Monday, March 17, 2014

Lorinda Takes Us Back to the 1930s, Lockwood Valley (Part I)

Lorinda and her husband John, Frazier Park, 1971 (and below). Click any image to enlarge it.
It wasn't that long ago that Rinnie (Lorinda) introduced herself to us with her tale of serving two summers as the Lookout at Thorn Point. Those of you who've been up to the old lookout have seen a little piece of Rinnie in the carved engravings she left on the wood cabinets in the lookout cabin. For the rest of you, visiting The Lady From Thorn Point will give you some of the back story on Thorn and her history with that part of the forest.

Rinnie grew up in Stanislaus, near Yosemite. Her grandparents Herb and Ruth worked mining claims in the Lockwood/Frazier Park region starting in the late 1920's, as did her father Ned. Ruth worked intermittently to bring a little bit of the feminine touch to that rough world, sometimes cleaning a miner's cabin or taking in laundry (there is one funny tale from her story that I'll share at a later date). Ned helped construct the Thorn Point tower where, somewhat by chance, Lorinda was able to "man" the lookout. Here, she has sent additional family photos which give us a glimpse back to a time which precedes even the idea of the the Los Padres as a region deserving of National Forest regulation and management, a time when one could quietly discover some "color", and just as quietly file a claim with the nearest Land Office (what would now fall under the purview of the California Division of Mines and Geology). 

Placer mining started in the Frazier Park area as early as the 1840's. This was a wild and wooly time, with the US Cavalry at Fort Tejon chasing marauding indians, and white cattle rustlers fattening stolen Spanish cattle in the rich meadows at Mutau Flat before pushing them east to Santa Maria. Mining in that day was an even rougher sport than it is today, conducted between personalities instead of corporations, as is the case in modern times. Placer mining requires controlling the water, and I imagine that more than a few unfriendly feuds erupted over that resource, especially as ranchers moved into the area. 

Real mining in Lockwood Valley began in the late 1800s when the Frazier brothers set up shop in Lockwood Valley. Of the early mining operations, the only one to produce any significant quantity of ore was the Frazier Mine, which was producing 300lbs of rock a day at it's peak (equalling about $100 of gold per ton). That ore was milled with an old style wheel turned by a mule (called an arrasta). Warren Frazier (who was the brother principally responsible for developing the mine) was a binge drunk and lost the mine to some investors from San Francisco on a bad deal. The mine was blasted shut in the late 1890's.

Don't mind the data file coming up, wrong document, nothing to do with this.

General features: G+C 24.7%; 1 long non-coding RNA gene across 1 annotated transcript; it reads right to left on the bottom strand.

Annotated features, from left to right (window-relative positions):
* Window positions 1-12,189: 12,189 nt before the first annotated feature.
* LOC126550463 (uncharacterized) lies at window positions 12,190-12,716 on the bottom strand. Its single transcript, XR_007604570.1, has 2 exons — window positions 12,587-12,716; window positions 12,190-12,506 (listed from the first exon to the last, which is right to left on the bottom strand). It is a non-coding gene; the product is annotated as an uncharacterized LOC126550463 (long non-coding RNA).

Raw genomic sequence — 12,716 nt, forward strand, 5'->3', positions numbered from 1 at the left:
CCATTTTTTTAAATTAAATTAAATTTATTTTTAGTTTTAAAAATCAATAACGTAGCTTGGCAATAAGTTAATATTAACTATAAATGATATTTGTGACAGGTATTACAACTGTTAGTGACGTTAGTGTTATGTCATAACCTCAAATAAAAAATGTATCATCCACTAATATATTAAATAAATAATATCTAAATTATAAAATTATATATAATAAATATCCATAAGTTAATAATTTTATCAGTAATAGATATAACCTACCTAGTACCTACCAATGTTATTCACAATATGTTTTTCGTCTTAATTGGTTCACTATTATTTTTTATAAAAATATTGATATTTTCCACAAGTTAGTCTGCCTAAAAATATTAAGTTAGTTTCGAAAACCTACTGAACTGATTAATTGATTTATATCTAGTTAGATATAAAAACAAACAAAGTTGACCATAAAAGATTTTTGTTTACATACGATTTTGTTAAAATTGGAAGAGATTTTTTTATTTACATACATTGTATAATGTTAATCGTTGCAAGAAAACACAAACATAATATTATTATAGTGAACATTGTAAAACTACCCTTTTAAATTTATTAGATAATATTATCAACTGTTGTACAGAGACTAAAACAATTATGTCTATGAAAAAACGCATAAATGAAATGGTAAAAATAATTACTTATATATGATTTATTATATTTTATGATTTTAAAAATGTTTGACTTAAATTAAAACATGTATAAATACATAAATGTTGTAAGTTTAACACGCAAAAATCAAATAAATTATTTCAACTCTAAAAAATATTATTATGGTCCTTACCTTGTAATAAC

Ore mining operations moved into the area in the 1930's and though nobody ever hit a rich lode, the local press was breathless with excitement about the possibilities. There were a number of mines which sprang up overnight (Stauffer, Esperanza, Gold Dust, Bunker Hill, Harris, Sibert, Hess, Maule, Fairview, etc...). At the same time Cuddy Valley, Pine Mountain Lodge, and Frazier Park were being marketed in Bakersfield and Los Angeles as a mountain resort for hunting, fishing, camping, and recreation. This generation of mining operations continued through the 1930's. The resort and recreation investments never really took off either, and were never a financial threat to similar communities in Big Bear and Arrowhead. Very little remains of those mines as the US Forest Service removed much of the old equipment and mine works in the early 1970's (destroying history in the interest of public safety). All that remains is talings piles and various namesake roads.

Lorinda's grandfather Herb and his son (her father Ned) both worked the Gold Hill Mine. Let's all give her a big "Thanks!" for the pictures and a taste of local history.

Rinnie's grandmother, Ruth, Seymore Creek, Stauffer Mine, Frazier Park 1931.
Stauffer Mine works, 1932.
Ned Poole in the middle (Rinnie's father), and grandma Ruth. Ned helped build the Lookout at Thorn Point, where Lorinda eventually spent two seasons on fire watch. Taken at Penn State Mine, Frazier Mountain, 1938.
Stauffer Post Office, Frazier Park, 1925.
The Stauffer Mine, Frazier Park, 1932.

Ruth, Lockwood Valley, 1931.

Lockwood Valley's first Ranger Station, 1931. The region's first ranger was named Reyes. A peak was named for him, and his descendent, Bob Reyes, still runs cattle on the family ranch in Santa Barbara Canyon.
Imagine this. Lockwood Valley's first schoolhouse.

1 comment:

  1. Thanks to you and Lorinda for sharing. There's some great LPNF scenes and history captured here.